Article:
Sometimes things come down to going with your gut. You have to be flexible in this business and if something isn't working don't be afraid to change it. Go with what works!
3) Pinching Too Many Pennies Can Hurt You
Don't base your business decisions solely on "the money"! Does it make sense to pinch pennies by purchasing a Ford Pinto, knowing the gas tank could explode? When you take financial shortcuts you cut yourself short. If you're cutting corners you won't deliver your best, and the client will know it! You're risking your reputation and future business. Always offer a quality product. Good business decisions doesn't just look at immediate profit - always think of it as a long term investment, because it is!
4) Determine When to Make An Investment
We've catered several large company events serving steaks. For one of these events we bought pre-cut vacuum sealed steaks. These are much more expensive than buying whole rib eyes or New Your strips that are uncut. It took days for several staff to cut open each of the bags (high labor cost). When our next steak event came around, we ordered uncut filet tenderloins (lower food cost) and cut the steaks using a newly purchased industrial meat slicer. Instead of paying someone else to slice the steaks for us, a $4,000 investment in a slicer saved us over $5,000 of paying for precut steaks. It took a fraction of the time for our staff to cut the steaks using the slicer instead of days cutting each steak out of a plastic bag. A single catering job paid for the slicer based on the volume we were doing, and this investment has continued to save us money on many other events. Pay attention to your process and find better, faster and more economical ways of doing things!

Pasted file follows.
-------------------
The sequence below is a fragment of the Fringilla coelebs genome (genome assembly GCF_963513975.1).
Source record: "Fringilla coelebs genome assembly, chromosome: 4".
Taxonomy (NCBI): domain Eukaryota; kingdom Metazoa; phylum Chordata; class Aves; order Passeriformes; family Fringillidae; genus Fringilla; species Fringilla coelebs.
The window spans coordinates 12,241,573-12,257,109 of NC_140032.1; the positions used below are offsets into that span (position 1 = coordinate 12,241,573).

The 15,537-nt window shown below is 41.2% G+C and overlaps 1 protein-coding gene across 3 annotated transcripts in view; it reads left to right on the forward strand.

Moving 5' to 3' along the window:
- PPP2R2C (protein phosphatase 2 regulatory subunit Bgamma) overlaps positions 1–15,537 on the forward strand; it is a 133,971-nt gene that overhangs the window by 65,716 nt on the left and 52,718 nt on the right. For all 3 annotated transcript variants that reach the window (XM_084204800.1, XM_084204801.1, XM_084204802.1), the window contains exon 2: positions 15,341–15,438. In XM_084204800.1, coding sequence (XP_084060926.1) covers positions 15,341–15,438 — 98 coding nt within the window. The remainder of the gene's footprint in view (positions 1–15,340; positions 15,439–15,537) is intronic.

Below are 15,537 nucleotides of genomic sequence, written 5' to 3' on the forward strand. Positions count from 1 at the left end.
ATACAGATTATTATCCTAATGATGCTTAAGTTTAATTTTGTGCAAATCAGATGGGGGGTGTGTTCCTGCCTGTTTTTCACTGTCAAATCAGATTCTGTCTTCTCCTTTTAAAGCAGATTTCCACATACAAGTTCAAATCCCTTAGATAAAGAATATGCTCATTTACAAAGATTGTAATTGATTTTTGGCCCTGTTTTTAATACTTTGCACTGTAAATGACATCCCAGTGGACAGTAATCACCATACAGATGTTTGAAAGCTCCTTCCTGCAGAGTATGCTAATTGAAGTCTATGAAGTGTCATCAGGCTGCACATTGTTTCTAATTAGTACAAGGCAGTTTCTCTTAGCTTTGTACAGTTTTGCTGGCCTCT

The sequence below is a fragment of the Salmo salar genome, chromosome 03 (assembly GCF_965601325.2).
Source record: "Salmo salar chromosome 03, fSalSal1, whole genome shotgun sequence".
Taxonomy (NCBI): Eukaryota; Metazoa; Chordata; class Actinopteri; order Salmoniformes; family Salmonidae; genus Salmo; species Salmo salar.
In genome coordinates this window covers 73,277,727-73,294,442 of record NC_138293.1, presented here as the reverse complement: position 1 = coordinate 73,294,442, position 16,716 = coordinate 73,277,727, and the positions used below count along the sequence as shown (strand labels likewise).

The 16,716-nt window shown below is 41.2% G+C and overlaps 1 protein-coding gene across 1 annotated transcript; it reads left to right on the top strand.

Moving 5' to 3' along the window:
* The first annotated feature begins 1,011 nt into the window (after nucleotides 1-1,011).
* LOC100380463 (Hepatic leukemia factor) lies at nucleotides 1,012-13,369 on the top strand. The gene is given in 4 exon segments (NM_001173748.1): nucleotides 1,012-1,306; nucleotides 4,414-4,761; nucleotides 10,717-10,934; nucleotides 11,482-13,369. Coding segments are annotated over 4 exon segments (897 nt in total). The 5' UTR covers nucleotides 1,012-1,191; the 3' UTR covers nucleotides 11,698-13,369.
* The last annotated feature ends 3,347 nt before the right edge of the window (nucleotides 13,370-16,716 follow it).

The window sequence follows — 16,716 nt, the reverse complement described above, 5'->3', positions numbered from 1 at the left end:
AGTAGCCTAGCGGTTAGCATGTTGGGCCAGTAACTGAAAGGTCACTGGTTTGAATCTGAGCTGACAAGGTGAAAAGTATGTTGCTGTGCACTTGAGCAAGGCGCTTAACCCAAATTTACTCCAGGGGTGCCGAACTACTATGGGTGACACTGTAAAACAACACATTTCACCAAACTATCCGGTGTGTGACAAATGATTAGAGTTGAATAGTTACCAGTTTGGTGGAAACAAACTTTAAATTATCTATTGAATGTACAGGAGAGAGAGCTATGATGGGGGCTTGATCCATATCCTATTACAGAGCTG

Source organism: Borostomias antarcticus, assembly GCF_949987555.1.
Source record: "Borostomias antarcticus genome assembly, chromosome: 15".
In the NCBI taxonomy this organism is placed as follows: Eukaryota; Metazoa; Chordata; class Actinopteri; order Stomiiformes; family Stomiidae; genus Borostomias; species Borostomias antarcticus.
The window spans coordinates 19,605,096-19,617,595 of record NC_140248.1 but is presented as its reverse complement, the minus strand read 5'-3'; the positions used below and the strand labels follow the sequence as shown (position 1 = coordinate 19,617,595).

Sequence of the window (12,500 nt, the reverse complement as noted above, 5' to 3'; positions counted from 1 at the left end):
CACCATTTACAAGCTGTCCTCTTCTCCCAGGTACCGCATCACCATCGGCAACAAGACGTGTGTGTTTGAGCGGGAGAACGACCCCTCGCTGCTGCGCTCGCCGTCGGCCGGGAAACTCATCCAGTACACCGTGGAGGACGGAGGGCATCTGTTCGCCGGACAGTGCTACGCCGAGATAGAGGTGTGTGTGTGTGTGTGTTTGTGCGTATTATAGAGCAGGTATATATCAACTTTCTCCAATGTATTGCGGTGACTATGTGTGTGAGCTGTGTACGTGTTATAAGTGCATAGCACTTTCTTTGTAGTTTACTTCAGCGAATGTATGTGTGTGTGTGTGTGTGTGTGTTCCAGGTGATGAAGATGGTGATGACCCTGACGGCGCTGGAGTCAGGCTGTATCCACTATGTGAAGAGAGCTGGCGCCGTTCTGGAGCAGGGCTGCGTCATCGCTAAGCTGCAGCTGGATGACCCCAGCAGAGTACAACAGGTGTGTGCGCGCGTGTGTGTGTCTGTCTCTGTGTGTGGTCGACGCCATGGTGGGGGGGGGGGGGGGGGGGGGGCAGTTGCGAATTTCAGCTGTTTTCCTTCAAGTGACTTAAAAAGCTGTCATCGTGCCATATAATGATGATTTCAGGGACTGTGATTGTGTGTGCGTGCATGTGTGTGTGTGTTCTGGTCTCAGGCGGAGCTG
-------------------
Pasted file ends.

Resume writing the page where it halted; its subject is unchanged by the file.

5) Come Up With A Catchy Restaurant Name
My wife and I were brainstorming barbecue restaurant names when she came up with The Pompous Pig, and it just clicked with us. The name makes people giggle and grabs their attention. We've had first time customers come in and say when they saw the name on our sign they had to come in and try the restaurant. It's also important for a business name to describe its product or service, so our logo and signs read "The Pompous Pig Barbeque." Barbecue is all about family and having fun together, and our name embraces that sense of humor. Plus my wife gets to tell customers that she is married to The Pompous Pig!
6) How Do You Make A Small Fortune in the Restaurant Business? Start with a Large Fortune!
I first heard that statement from Mike Mills. Whatever cash reserves you think you will need to start a restaurant, double or triple that amount. You can have all the numbers and formulas on paper or in your head for running a tight ship, but there will always be unexpected expenses. Do your homework and make sure you're aware of all the licenses, fees, DHEC and buildout/conversion requirements, taxes, and all the seemingly insignificant startup expenses that add up to a big expense. Expenses are so much more than equipment purchases, food costs, labor and rent! And there's always an unplanned expense -- a refrigerator or freezer on the fritz and spoiled food that has to be tossed, a leaking toilet, HVAC maintenance, ansul system inspections, grease trap maintenance, a delivery vehicle repair, etc. It's always something!
My last word of advice, you have to have a true passion for this business to succeed! You will never have enough money, time, sleep, or headache-free days! Yes, you will truly be married to your business, so make sure you (and your family) are committed to it and love it!